Go For Broke Bulletin

Go For Broke Bulletin Archives ***A Mike Memories Article (1992)

From the Go For Broke Bulletin Archives (1992), Mike Memories’ Reporter, Yori  Inouye reminisces about M Co members. It starts with a beautiful and evocative poem by Pvt. Satoru Onodera.

“A Voice in the Night” – by Private Satoru Onodera
I heard a whispered voice last night,
Which floated through the battle’s might
The way of men below:
“Weren’t they meant to trust and love

Instead of thinking each as foe?”
To enjoy as Thou the gentle rains,
That wash Thy cheeks so clean:
Sweeps o’er field of waving grains
And makes the grasslands green.

Stars that light the travelers’ way,
Winds that cool the fevered brow-
The sun that brightens each new day,
The smell of heather – the song of plow. 

Do I speak of these in vain?
Must they live in greatest of sins?
Must they fight and curse the rain?
Knowing the while that no one wins?
Then midst the angry cannon’s roar
The voice for living spoke no more. 

Satoru Onodera of Seattle was originally assigned to I Co. of the 442nd. In January 1944, he went overseas as one of the replacements for Co. C, 100th Bn.  He was at the Anzio beachhead in Italy when he wrote this poignant poem during a lull in battle, so eloquently expressing thoughts and feelings the men in the trenches must have had in their hearts and minds. Satoru died in action only a few days after writing the poem.

Kaun Onodera of Seattle, a member of Mike Chapter, had the honor of reading his younger brother’s poem last year during a Dedication Ceremony of the Photographic Memorial honoring “Uncommon American Patriots,” the Americans of Japanese descent from Washington state who died in action in World War II and other wars.  Satoru was among the 62 or so honored.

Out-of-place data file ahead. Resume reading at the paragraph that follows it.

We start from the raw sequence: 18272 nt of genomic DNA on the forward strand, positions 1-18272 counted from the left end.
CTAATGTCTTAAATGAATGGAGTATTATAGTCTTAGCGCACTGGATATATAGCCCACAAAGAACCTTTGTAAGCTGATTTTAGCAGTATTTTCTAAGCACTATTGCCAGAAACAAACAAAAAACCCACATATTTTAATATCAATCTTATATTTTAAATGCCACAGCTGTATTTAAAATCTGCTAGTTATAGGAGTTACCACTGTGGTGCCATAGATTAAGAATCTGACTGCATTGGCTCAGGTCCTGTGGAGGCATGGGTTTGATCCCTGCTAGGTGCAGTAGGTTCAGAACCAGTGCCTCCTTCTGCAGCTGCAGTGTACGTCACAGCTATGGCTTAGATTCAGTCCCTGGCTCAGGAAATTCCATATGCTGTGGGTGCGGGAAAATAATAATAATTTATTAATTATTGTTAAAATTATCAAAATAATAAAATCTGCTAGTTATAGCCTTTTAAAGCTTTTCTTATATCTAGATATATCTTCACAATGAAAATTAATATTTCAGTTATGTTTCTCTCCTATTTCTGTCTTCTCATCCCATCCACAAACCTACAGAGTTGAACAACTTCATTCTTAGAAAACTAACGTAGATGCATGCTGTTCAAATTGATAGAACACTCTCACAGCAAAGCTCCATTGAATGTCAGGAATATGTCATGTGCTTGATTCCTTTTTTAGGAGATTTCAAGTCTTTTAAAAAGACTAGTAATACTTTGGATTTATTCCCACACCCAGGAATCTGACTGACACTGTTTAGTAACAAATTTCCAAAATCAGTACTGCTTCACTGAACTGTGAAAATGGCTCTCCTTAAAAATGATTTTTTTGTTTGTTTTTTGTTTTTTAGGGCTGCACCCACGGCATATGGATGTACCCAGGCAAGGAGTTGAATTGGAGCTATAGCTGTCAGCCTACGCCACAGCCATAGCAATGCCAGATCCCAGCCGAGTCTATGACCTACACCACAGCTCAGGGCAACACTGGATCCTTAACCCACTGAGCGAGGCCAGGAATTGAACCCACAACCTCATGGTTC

And while we’re thinking of Kaun Onodera, there’s another interesting matter he many not mention to all of us.  Kaun very recently had the pleasure of receiving a letter from the Director of Public Program of the Japanese American National Museum in Los Angeles informing him of their selection for display a letter he had written overseas during the war to one Norio Mitsuoka.  Mr. Mitsuoka saved hundreds of letters and postcards received from the soldiers serving in Europe when he was interned in Minidoka Relocation Camp in Hunt, Idaho.  Kaun’s letter was one of those selected for display because “it was extraordinarily moving and well written.” Congratulations, Kaun; we’ll be looking for it when we’re in LA in September.  For those visiting the museum in the future, the section to look for is called “Stories in Letters and Documents.”

Another member of M Co. Mr. Mitsuoka mentioned in his memoirs was Private H. (“Dango”) Matsui, 1st Platoon, also from Seattle.  The boys should have no trouble recalling what Dango was like.  Mr. Mitsuoka remembers: “Dango Matsui had quite a reputation.  He was a fisherman and went from job to job all up and down the coast and in Alaska, working in a salmon cannery, oystering, farming.  I worked with his dad in Alaska and then I met Dango in the relocation center in Idaho.  Seems like Dango was everywhere before me.  He made a lot of noise for a little guy.  He was carefree, a very intelligent fellow.  He was a bachelor, almost too old for the Army but he volunteered.  He was a machine-gunner and very fortunate to get out of the war without any wounds.”  Remember Dango?  Just bringing back some ole memories.

 Go For Broke Bulletin — Volume XLIII, No. 3 (July – September 1992)

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